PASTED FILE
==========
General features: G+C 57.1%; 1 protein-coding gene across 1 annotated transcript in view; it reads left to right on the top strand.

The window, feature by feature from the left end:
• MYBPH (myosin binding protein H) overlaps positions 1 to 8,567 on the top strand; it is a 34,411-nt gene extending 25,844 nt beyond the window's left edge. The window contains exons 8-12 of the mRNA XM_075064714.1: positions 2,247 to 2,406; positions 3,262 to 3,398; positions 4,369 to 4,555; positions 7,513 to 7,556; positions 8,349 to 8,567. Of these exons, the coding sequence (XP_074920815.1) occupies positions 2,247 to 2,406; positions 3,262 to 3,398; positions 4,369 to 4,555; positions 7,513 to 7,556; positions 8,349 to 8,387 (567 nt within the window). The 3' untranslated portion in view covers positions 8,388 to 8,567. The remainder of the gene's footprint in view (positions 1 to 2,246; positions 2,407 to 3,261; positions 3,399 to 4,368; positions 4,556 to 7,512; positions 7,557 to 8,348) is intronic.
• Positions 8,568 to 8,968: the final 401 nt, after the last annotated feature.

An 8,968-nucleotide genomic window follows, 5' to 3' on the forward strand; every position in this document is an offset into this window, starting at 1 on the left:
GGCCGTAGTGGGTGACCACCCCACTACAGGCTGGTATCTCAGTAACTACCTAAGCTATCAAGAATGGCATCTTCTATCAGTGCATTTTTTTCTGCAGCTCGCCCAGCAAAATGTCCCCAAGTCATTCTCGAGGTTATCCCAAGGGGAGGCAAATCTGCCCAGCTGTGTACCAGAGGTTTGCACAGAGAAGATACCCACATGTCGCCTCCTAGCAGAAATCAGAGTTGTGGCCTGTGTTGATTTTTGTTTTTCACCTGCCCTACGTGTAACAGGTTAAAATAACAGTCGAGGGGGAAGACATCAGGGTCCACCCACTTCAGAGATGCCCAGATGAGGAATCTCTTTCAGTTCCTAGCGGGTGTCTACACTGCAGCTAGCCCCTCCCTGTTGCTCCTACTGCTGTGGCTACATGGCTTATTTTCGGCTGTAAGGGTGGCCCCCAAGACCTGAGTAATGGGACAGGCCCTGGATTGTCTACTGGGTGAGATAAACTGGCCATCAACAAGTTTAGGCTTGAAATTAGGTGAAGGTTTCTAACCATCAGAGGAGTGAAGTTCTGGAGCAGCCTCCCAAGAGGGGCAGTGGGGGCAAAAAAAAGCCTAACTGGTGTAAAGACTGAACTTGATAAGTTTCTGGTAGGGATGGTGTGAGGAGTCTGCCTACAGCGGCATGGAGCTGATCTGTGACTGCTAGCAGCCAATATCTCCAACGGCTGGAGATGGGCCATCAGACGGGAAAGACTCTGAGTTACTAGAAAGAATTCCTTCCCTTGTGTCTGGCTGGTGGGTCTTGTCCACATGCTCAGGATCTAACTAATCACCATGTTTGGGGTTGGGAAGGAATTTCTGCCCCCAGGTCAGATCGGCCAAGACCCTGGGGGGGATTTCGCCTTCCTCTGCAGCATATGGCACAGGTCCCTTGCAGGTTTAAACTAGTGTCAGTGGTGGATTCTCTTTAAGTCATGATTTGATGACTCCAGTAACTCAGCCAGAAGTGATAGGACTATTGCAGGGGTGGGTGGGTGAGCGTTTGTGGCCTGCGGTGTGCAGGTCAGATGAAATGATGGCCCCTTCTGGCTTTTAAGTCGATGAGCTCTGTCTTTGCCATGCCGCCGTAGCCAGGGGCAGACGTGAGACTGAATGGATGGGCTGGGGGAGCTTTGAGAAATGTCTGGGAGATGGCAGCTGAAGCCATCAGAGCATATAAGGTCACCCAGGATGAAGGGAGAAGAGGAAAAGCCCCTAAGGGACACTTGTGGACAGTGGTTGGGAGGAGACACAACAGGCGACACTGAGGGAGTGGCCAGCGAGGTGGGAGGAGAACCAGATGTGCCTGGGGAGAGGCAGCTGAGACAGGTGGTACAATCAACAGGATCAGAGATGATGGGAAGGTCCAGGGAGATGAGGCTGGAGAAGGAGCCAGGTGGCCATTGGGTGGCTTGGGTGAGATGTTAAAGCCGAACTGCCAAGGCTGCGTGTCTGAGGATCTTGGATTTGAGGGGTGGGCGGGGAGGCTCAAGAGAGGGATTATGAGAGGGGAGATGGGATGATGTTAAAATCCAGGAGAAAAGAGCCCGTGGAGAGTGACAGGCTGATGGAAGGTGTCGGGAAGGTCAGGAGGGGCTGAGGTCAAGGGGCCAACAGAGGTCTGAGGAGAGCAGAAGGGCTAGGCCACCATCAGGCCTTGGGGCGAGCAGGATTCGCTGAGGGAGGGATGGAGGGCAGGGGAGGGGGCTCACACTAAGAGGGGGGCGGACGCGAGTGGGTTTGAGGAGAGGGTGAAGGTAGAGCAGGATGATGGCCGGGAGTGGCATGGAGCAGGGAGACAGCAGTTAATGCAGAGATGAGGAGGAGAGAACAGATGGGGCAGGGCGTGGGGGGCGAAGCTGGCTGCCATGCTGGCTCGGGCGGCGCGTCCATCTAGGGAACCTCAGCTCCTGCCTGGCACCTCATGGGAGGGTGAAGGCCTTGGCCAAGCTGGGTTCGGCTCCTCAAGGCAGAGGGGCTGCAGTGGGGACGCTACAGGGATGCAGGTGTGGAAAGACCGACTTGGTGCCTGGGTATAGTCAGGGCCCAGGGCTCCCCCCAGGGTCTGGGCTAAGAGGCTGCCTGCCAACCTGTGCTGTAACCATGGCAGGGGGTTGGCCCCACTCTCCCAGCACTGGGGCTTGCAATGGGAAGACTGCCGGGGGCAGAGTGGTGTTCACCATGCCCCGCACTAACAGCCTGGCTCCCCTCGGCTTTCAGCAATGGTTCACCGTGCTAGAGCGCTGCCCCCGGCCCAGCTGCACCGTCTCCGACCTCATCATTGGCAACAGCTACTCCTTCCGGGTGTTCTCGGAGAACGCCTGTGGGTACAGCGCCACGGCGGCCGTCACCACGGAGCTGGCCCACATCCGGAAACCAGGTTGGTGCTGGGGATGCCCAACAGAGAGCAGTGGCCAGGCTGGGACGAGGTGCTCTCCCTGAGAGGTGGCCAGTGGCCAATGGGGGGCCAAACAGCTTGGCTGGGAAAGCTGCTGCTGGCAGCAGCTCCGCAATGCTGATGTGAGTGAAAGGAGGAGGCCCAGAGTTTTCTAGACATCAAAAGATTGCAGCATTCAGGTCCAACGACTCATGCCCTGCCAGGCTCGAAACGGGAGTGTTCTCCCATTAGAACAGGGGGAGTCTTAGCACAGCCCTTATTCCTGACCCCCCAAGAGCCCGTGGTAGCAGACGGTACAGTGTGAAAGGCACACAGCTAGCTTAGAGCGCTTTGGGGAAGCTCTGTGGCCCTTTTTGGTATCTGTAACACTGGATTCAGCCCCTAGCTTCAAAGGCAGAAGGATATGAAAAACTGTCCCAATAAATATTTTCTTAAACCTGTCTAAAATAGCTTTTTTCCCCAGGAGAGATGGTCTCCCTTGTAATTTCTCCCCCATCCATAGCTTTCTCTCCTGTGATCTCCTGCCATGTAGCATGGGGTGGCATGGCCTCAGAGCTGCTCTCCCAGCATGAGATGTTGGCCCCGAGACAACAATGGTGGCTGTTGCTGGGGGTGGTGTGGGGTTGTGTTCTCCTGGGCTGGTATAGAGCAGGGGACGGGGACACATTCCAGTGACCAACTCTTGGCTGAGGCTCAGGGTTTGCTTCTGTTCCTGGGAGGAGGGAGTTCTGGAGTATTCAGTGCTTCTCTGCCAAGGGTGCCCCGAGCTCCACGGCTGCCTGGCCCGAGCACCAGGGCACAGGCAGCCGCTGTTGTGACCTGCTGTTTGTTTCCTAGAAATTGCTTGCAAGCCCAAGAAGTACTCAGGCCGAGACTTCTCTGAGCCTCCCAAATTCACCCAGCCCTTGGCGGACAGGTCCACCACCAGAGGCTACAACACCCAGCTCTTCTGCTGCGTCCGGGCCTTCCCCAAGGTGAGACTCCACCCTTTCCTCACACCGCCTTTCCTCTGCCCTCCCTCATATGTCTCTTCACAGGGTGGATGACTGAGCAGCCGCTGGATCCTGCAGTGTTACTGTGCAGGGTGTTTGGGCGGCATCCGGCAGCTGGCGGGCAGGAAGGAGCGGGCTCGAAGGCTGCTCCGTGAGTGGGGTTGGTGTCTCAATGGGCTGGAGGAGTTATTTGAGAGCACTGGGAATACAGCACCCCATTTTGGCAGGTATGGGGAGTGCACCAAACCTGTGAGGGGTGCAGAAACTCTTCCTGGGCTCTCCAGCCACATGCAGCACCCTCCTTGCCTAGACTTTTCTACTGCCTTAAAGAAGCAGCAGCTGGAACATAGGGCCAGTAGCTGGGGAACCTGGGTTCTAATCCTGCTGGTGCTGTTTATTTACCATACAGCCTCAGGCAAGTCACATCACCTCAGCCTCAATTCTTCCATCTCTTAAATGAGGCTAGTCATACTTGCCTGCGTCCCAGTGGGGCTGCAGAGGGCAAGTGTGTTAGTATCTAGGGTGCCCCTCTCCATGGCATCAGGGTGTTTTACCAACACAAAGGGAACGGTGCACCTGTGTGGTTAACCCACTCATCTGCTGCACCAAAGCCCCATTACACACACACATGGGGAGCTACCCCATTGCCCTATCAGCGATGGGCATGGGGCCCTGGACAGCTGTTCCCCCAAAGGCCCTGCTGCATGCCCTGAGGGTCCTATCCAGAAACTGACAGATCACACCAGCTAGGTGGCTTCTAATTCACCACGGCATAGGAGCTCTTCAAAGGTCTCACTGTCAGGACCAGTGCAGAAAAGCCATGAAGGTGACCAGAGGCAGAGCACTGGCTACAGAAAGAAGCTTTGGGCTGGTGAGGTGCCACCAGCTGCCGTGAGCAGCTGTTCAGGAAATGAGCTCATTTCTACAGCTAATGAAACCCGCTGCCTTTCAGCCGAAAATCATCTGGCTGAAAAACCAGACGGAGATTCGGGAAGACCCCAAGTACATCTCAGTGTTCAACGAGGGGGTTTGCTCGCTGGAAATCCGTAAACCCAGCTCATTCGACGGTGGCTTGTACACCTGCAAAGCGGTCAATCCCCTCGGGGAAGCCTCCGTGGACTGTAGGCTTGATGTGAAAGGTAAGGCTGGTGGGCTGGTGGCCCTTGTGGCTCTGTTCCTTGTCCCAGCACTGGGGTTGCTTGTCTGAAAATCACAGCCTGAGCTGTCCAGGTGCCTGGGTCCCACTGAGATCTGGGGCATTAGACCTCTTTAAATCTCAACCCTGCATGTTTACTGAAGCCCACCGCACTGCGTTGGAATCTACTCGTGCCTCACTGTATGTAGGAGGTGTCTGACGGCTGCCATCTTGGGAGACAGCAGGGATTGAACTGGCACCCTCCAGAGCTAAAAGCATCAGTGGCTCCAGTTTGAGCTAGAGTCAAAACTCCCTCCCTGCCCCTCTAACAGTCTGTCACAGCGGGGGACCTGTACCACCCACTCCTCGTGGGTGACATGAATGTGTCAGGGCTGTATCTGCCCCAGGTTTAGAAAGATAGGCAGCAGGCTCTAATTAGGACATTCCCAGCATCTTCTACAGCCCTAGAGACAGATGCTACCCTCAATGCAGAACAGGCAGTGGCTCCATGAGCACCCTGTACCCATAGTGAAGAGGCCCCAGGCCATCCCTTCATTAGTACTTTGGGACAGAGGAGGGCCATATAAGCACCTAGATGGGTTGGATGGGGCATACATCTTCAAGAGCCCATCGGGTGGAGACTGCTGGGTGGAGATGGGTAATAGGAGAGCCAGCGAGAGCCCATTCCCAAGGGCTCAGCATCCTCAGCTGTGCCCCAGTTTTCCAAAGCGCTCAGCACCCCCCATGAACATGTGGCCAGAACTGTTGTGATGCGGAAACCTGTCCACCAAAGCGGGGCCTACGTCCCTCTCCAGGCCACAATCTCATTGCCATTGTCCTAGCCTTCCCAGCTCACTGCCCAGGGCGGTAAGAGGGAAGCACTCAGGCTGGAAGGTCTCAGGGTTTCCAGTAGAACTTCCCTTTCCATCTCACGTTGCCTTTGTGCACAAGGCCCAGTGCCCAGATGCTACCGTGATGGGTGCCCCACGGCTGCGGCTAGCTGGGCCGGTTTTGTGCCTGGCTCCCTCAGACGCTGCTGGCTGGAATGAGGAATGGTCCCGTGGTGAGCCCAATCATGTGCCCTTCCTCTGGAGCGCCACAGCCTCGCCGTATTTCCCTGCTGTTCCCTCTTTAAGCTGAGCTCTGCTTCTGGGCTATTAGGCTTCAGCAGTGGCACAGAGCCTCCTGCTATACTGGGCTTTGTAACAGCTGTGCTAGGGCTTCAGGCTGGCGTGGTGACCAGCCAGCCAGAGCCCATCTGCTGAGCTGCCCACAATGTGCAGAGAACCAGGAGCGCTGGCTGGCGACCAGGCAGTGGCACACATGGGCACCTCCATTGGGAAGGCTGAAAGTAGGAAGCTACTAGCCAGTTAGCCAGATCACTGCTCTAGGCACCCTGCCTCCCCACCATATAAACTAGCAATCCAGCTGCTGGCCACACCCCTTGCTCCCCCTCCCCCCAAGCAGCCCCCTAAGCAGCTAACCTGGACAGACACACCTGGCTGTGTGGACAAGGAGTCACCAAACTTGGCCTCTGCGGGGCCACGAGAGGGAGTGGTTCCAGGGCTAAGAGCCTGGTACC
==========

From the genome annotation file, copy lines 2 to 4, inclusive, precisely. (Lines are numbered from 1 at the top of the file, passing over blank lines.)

The window, feature by feature from the left end:
• MYBPH (myosin binding protein H) overlaps positions 1 to 8,567 on the top strand; it is a 34,411-nt gene extending 25,844 nt beyond the window's left edge. The window contains exons 8-12 of the mRNA XM_075064714.1: positions 2,247 to 2,406; positions 3,262 to 3,398; positions 4,369 to 4,555; positions 7,513 to 7,556; positions 8,349 to 8,567. Of these exons, the coding sequence (XP_074920815.1) occupies positions 2,247 to 2,406; positions 3,262 to 3,398; positions 4,369 to 4,555; positions 7,513 to 7,556; positions 8,349 to 8,387 (567 nt within the window). The 3' untranslated portion in view covers positions 8,388 to 8,567. The remainder of the gene's footprint in view (positions 1 to 2,246; positions 2,407 to 3,261; positions 3,399 to 4,368; positions 4,556 to 7,512; positions 7,557 to 8,348) is intronic.
• Positions 8,568 to 8,968: the final 401 nt, after the last annotated feature.